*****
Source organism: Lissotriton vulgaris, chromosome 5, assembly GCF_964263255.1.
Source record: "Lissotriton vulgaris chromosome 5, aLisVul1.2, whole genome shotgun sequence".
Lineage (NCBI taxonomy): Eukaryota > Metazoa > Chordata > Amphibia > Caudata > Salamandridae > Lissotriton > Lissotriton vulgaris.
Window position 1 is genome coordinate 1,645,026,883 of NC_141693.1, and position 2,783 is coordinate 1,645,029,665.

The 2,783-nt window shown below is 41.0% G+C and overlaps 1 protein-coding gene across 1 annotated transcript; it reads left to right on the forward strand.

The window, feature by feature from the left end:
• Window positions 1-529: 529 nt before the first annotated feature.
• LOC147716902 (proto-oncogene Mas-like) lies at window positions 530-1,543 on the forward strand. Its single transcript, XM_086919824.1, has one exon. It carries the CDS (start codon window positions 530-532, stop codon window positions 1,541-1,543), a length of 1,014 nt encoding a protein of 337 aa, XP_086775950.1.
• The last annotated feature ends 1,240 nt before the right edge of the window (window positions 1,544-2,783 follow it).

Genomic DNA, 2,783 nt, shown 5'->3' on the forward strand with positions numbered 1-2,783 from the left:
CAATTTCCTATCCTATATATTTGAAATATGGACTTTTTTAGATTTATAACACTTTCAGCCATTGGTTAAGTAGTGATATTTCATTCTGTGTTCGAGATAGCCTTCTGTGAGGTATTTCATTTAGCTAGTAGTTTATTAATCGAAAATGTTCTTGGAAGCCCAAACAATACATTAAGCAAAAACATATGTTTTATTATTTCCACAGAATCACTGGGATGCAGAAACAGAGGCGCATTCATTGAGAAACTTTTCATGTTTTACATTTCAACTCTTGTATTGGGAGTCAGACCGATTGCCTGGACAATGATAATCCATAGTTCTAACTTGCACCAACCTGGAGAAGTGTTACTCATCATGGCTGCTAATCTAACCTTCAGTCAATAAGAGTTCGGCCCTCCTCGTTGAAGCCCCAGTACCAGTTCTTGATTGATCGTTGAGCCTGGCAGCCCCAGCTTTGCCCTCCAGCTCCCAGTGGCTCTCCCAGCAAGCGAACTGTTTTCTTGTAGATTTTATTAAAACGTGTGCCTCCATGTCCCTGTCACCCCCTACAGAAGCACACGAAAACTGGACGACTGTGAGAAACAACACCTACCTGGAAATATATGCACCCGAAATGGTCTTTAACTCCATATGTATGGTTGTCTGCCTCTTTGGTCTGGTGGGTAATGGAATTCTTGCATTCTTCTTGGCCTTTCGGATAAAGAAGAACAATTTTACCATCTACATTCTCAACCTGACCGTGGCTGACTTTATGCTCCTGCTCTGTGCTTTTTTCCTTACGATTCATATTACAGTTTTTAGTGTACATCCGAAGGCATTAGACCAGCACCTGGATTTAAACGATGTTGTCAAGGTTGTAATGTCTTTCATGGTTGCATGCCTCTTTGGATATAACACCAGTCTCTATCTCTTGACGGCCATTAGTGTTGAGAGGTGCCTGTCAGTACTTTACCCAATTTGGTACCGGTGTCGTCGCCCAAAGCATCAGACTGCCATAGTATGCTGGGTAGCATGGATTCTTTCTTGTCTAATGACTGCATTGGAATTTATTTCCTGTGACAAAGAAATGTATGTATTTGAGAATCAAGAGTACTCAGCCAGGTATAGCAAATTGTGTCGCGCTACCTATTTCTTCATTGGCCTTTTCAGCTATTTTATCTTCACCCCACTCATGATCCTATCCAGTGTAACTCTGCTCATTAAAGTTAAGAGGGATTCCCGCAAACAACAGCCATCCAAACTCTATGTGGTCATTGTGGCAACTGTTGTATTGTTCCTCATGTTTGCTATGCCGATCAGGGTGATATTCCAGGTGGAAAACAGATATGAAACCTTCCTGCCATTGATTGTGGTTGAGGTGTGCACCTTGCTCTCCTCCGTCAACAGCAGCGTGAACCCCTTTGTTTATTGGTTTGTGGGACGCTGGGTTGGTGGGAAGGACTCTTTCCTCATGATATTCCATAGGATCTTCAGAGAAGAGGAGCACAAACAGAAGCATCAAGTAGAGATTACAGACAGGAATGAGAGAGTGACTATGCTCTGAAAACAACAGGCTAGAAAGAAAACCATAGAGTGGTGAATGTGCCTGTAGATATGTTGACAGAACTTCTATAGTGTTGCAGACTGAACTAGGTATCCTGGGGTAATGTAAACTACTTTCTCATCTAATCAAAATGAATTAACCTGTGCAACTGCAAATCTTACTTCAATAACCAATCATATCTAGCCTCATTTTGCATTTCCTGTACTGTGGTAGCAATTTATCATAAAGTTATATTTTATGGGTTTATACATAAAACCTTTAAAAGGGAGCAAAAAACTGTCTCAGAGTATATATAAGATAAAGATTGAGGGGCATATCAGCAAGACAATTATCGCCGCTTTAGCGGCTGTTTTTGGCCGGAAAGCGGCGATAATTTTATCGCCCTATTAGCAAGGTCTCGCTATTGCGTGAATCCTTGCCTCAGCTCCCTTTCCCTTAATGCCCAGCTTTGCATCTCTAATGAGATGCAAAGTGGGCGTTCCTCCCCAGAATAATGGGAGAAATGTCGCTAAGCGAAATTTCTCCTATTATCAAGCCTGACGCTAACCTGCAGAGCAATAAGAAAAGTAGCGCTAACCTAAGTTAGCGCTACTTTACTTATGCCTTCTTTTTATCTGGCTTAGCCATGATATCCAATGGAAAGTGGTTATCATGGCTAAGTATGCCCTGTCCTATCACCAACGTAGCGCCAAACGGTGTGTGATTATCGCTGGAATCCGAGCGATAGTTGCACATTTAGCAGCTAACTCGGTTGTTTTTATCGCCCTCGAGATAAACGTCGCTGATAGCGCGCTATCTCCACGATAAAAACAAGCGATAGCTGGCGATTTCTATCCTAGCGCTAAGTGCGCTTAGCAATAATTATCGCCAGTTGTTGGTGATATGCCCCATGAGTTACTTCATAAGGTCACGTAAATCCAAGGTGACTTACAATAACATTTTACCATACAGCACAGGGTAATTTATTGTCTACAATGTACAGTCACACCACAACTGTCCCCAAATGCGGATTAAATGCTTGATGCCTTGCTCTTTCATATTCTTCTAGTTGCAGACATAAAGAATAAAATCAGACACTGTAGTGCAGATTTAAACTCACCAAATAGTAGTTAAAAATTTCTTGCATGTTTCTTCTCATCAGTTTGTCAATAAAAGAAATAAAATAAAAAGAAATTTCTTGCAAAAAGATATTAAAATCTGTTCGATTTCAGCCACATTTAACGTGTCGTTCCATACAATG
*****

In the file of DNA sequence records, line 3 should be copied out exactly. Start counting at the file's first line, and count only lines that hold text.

Lineage (NCBI taxonomy): Eukaryota > Metazoa > Chordata > Amphibia > Caudata > Salamandridae > Lissotriton > Lissotriton vulgaris.